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H-Bombs & Hula Girls: Operation Grapple 1957 and the Last Royal Navy Gunroom at Sea

27 Feb 24

320 pages

Capt. Andrew Welch (retd.)

This is the most entertaining book I’ve read in ages. It tells, with many personal photos, the story of the last Gunroom in the RN – and an RNVR one at that. The 10 midshipmen in the Gunroom joined HMS Warrior on 1st January 1957 and sailed a month later for the Pacific, to support Operation GRAPPLE – the UK’s first live H-bomb tests. Nine of the 10 midshipmen have pooled their journals, diaries, letters home & memories to produce this book. The author (the oldest of the Mids) has also made much use of other published and unpublished records, as well as the official records from Kew. The overall result is an account of a historic couple of months (March-June ’57) around Christmas Island followed by 4 months ‘Showing the Flag’ across the Pacific and around South America.

The period on Operation GRAPPLE is the most interesting historically. Much of the technology being employed was very new and barely tested. The RAF’s Valiant was the only one of the V-bombers in service and dropped the three ‘H-bombs’ – which, when the records were finally made public 35 years later, turned out to have yields of only 300kt, 700kt and 200kt. The middle test was, in fact, an ‘enhanced’ atom bomb, whilst other two were proper H-bombs, albeit of a disappointingly low yield. One of the main objectives of these tests was to enable the UK to claim a seat ‘at the top table’ as a nuclear power and these tests provided ‘proof’ that Britain had a megaton weapon.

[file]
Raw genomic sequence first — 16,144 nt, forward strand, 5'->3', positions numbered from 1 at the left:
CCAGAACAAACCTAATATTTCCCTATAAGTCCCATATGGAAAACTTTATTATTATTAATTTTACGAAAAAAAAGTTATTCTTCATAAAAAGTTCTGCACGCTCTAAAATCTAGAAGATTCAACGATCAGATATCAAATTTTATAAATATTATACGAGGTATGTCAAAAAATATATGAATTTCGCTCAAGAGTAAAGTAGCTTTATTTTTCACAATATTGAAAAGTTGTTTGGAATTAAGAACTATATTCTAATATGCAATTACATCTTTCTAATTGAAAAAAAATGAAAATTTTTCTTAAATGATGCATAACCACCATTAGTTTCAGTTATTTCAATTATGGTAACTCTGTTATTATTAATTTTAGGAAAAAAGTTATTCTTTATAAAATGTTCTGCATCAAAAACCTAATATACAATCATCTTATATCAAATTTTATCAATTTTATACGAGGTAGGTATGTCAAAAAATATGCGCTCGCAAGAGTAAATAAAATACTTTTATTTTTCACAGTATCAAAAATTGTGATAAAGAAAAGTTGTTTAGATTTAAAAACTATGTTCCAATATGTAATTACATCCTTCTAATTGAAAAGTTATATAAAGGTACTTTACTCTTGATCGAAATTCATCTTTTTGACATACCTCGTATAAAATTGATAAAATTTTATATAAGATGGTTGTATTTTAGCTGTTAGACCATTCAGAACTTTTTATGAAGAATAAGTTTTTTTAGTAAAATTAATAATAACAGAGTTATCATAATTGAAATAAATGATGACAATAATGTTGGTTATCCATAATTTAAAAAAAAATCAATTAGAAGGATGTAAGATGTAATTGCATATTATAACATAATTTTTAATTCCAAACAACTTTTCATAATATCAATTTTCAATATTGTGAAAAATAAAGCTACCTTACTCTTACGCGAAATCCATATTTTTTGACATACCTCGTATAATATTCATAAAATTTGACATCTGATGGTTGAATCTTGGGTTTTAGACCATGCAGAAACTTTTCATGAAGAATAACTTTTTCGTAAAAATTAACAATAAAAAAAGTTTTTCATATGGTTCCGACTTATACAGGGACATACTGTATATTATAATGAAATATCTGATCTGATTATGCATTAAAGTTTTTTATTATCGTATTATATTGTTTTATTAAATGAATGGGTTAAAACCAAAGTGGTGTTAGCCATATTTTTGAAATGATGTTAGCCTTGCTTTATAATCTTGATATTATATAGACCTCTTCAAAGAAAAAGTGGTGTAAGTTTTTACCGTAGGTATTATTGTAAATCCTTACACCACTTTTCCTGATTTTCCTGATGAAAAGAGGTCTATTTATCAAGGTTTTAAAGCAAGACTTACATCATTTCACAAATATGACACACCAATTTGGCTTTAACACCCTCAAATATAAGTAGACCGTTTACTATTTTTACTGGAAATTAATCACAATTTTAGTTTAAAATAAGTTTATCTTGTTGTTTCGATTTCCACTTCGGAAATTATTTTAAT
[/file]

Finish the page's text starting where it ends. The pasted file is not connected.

The subsequent ‘cruise’ from Hawaii to Pitcairn, via the Cook Islands and then on to Peru, Chile, the Falklands, Argentina (Port Stanley direct to Puerto Belgrano) and Brazil is much the most entertaining part of this book. It provides a fascinating picture of the RN returning (briefly) to the glories of the inter-war years. With CINCSASA (Commander in Chief South Atlantic and South America) embarked in Warrior, there were guards, bands, wreath layings and cocktail parties galore. Warrior was subsequently (and as had been planned before her deployment) sold to Argentina and became the ARA Independencia.

The Mids describe their lives onboard and ashore during Op GRAPPLE, the joys and perils of boat running, painting ship (required often when showing the flag), watchkeeping, exotic destinations that none of their contemporaries would, or even probably could, have visited and the heartbreak of leaving yet another of ‘life’s loves’ in a foreign port. When this book was published (2017), the Warrior Mids were still meeting up every couple of years, as they had since 1977 and these lifelong friendships are clearly at the root of this very enjoyable book. Highly recommended.